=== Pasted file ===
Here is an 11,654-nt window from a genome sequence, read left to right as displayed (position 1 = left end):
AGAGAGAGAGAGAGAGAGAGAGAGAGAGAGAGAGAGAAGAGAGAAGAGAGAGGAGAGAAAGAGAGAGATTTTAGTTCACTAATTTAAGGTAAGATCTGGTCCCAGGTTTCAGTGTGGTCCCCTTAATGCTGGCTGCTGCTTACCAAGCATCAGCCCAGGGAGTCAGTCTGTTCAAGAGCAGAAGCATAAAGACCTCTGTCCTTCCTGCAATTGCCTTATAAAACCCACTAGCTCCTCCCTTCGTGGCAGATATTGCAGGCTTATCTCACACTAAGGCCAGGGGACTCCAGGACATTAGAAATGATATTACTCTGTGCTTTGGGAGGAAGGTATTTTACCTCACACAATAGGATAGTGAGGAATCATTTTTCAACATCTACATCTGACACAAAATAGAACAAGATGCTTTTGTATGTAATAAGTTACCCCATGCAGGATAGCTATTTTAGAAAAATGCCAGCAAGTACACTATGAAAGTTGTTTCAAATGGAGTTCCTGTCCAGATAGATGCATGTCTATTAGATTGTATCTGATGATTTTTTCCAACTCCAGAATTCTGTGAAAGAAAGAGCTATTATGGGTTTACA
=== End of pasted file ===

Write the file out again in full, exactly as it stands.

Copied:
Here is an 11,654-nt window from a genome sequence, read left to right as displayed (position 1 = left end):
AGAGAGAGAGAGAGAGAGAGAGAGAGAGAGAGAGAGAAGAGAGAAGAGAGAGGAGAGAAAGAGAGAGATTTTAGTTCACTAATTTAAGGTAAGATCTGGTCCCAGGTTTCAGTGTGGTCCCCTTAATGCTGGCTGCTGCTTACCAAGCATCAGCCCAGGGAGTCAGTCTGTTCAAGAGCAGAAGCATAAAGACCTCTGTCCTTCCTGCAATTGCCTTATAAAACCCACTAGCTCCTCCCTTCGTGGCAGATATTGCAGGCTTATCTCACACTAAGGCCAGGGGACTCCAGGACATTAGAAATGATATTACTCTGTGCTTTGGGAGGAAGGTATTTTACCTCACACAATAGGATAGTGAGGAATCATTTTTCAACATCTACATCTGACACAAAATAGAACAAGATGCTTTTGTATGTAATAAGTTACCCCATGCAGGATAGCTATTTTAGAAAAATGCCAGCAAGTACACTATGAAAGTTGTTTCAAATGGAGTTCCTGTCCAGATAGATGCATGTCTATTAGATTGTATCTGATGATTTTTTCCAACTCCAGAATTCTGTGAAAGAAAGAGCTATTATGGGTTTACA